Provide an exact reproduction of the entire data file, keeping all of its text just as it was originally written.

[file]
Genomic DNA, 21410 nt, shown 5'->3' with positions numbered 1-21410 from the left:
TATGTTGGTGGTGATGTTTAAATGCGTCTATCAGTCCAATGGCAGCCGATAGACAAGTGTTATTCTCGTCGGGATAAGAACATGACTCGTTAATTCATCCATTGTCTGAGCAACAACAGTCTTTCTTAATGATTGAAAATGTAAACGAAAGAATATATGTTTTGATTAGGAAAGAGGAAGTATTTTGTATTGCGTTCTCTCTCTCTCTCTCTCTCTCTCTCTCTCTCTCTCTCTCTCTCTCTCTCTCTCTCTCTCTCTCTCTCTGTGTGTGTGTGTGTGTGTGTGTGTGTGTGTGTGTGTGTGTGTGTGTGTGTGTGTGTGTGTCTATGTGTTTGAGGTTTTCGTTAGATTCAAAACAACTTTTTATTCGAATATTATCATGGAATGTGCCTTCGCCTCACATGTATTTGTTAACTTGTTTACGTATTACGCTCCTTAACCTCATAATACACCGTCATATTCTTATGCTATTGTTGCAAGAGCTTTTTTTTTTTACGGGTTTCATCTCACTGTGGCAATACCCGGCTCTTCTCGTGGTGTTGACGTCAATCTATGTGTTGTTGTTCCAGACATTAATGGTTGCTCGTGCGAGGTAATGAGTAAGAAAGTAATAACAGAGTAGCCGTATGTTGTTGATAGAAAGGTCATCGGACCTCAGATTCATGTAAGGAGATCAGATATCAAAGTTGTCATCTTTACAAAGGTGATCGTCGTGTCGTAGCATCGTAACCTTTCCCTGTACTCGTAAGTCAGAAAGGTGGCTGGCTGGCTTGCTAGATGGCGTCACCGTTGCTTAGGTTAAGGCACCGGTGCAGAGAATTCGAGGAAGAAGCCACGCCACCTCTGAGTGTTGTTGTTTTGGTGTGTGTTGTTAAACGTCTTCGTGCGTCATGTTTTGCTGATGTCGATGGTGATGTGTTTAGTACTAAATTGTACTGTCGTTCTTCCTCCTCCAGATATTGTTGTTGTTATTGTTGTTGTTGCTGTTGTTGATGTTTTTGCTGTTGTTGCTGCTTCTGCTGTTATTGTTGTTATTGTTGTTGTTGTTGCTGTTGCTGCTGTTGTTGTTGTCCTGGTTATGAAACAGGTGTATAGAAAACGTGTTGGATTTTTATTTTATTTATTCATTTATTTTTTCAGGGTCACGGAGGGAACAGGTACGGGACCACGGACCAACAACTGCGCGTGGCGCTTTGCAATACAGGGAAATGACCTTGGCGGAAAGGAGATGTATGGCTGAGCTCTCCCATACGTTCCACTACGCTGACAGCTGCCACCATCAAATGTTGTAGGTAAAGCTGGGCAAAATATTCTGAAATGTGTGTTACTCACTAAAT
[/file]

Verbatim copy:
Genomic DNA, 21410 nt, shown 5'->3' with positions numbered 1-21410 from the left:
TATGTTGGTGGTGATGTTTAAATGCGTCTATCAGTCCAATGGCAGCCGATAGACAAGTGTTATTCTCGTCGGGATAAGAACATGACTCGTTAATTCATCCATTGTCTGAGCAACAACAGTCTTTCTTAATGATTGAAAATGTAAACGAAAGAATATATGTTTTGATTAGGAAAGAGGAAGTATTTTGTATTGCGTTCTCTCTCTCTCTCTCTCTCTCTCTCTCTCTCTCTCTCTCTCTCTCTCTCTCTCTCTCTCTCTCTCTCTGTGTGTGTGTGTGTGTGTGTGTGTGTGTGTGTGTGTGTGTGTGTGTGTGTGTGTGTGTGTCTATGTGTTTGAGGTTTTCGTTAGATTCAAAACAACTTTTTATTCGAATATTATCATGGAATGTGCCTTCGCCTCACATGTATTTGTTAACTTGTTTACGTATTACGCTCCTTAACCTCATAATACACCGTCATATTCTTATGCTATTGTTGCAAGAGCTTTTTTTTTTTACGGGTTTCATCTCACTGTGGCAATACCCGGCTCTTCTCGTGGTGTTGACGTCAATCTATGTGTTGTTGTTCCAGACATTAATGGTTGCTCGTGCGAGGTAATGAGTAAGAAAGTAATAACAGAGTAGCCGTATGTTGTTGATAGAAAGGTCATCGGACCTCAGATTCATGTAAGGAGATCAGATATCAAAGTTGTCATCTTTACAAAGGTGATCGTCGTGTCGTAGCATCGTAACCTTTCCCTGTACTCGTAAGTCAGAAAGGTGGCTGGCTGGCTTGCTAGATGGCGTCACCGTTGCTTAGGTTAAGGCACCGGTGCAGAGAATTCGAGGAAGAAGCCACGCCACCTCTGAGTGTTGTTGTTTTGGTGTGTGTTGTTAAACGTCTTCGTGCGTCATGTTTTGCTGATGTCGATGGTGATGTGTTTAGTACTAAATTGTACTGTCGTTCTTCCTCCTCCAGATATTGTTGTTGTTATTGTTGTTGTTGCTGTTGTTGATGTTTTTGCTGTTGTTGCTGCTTCTGCTGTTATTGTTGTTATTGTTGTTGTTGTTGCTGTTGCTGCTGTTGTTGTTGTCCTGGTTATGAAACAGGTGTATAGAAAACGTGTTGGATTTTTATTTTATTTATTCATTTATTTTTTCAGGGTCACGGAGGGAACAGGTACGGGACCACGGACCAACAACTGCGCGTGGCGCTTTGCAATACAGGGAAATGACCTTGGCGGAAAGGAGATGTATGGCTGAGCTCTCCCATACGTTCCACTACGCTGACAGCTGCCACCATCAAATGTTGTAGGTAAAGCTGGGCAAAATATTCTGAAATGTGTGTTACTCACTAAAT